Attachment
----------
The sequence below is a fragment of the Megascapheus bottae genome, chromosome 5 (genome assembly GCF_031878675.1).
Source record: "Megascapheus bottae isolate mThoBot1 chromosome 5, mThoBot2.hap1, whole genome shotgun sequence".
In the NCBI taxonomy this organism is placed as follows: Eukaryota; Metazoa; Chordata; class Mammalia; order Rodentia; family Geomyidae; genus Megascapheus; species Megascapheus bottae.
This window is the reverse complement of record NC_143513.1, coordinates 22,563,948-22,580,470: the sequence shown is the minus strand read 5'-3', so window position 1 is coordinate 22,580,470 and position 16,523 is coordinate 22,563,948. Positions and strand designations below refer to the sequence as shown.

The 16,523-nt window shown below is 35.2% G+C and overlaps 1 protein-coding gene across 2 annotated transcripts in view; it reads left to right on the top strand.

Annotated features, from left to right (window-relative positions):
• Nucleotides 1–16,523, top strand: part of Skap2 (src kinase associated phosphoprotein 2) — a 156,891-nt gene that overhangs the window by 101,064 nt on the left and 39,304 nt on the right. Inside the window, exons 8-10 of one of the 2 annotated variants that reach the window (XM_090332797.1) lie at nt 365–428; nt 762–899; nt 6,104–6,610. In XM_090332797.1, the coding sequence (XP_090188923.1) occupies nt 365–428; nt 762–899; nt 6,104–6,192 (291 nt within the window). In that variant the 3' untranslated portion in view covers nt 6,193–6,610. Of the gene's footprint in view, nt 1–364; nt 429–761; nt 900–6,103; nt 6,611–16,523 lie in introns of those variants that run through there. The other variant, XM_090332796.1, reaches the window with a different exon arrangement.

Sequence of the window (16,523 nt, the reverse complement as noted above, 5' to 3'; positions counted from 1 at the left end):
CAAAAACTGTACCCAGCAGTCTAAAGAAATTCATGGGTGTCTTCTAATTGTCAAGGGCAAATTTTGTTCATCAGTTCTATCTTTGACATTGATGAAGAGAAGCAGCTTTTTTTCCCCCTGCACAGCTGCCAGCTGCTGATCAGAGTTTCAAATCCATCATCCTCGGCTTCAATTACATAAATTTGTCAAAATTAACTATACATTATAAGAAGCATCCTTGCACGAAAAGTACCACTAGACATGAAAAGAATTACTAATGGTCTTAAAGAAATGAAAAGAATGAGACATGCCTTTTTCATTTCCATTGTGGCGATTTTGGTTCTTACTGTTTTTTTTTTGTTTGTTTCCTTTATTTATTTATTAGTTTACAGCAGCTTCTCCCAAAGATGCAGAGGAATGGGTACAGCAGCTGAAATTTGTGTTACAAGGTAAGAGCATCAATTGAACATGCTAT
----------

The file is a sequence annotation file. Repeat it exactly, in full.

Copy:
The sequence below is a fragment of the Megascapheus bottae genome, chromosome 5 (genome assembly GCF_031878675.1).
Source record: "Megascapheus bottae isolate mThoBot1 chromosome 5, mThoBot2.hap1, whole genome shotgun sequence".
In the NCBI taxonomy this organism is placed as follows: Eukaryota; Metazoa; Chordata; class Mammalia; order Rodentia; family Geomyidae; genus Megascapheus; species Megascapheus bottae.
This window is the reverse complement of record NC_143513.1, coordinates 22,563,948-22,580,470: the sequence shown is the minus strand read 5'-3', so window position 1 is coordinate 22,580,470 and position 16,523 is coordinate 22,563,948. Positions and strand designations below refer to the sequence as shown.

The 16,523-nt window shown below is 35.2% G+C and overlaps 1 protein-coding gene across 2 annotated transcripts in view; it reads left to right on the top strand.

Annotated features, from left to right (window-relative positions):
• Nucleotides 1–16,523, top strand: part of Skap2 (src kinase associated phosphoprotein 2) — a 156,891-nt gene that overhangs the window by 101,064 nt on the left and 39,304 nt on the right. Inside the window, exons 8-10 of one of the 2 annotated variants that reach the window (XM_090332797.1) lie at nt 365–428; nt 762–899; nt 6,104–6,610. In XM_090332797.1, the coding sequence (XP_090188923.1) occupies nt 365–428; nt 762–899; nt 6,104–6,192 (291 nt within the window). In that variant the 3' untranslated portion in view covers nt 6,193–6,610. Of the gene's footprint in view, nt 1–364; nt 429–761; nt 900–6,103; nt 6,611–16,523 lie in introns of those variants that run through there. The other variant, XM_090332796.1, reaches the window with a different exon arrangement.

Sequence of the window (16,523 nt, the reverse complement as noted above, 5' to 3'; positions counted from 1 at the left end):
CAAAAACTGTACCCAGCAGTCTAAAGAAATTCATGGGTGTCTTCTAATTGTCAAGGGCAAATTTTGTTCATCAGTTCTATCTTTGACATTGATGAAGAGAAGCAGCTTTTTTTCCCCCTGCACAGCTGCCAGCTGCTGATCAGAGTTTCAAATCCATCATCCTCGGCTTCAATTACATAAATTTGTCAAAATTAACTATACATTATAAGAAGCATCCTTGCACGAAAAGTACCACTAGACATGAAAAGAATTACTAATGGTCTTAAAGAAATGAAAAGAATGAGACATGCCTTTTTCATTTCCATTGTGGCGATTTTGGTTCTTACTGTTTTTTTTTTGTTTGTTTCCTTTATTTATTTATTAGTTTACAGCAGCTTCTCCCAAAGATGCAGAGGAATGGGTACAGCAGCTGAAATTTGTGTTACAAGGTAAGAGCATCAATTGAACATGCTAT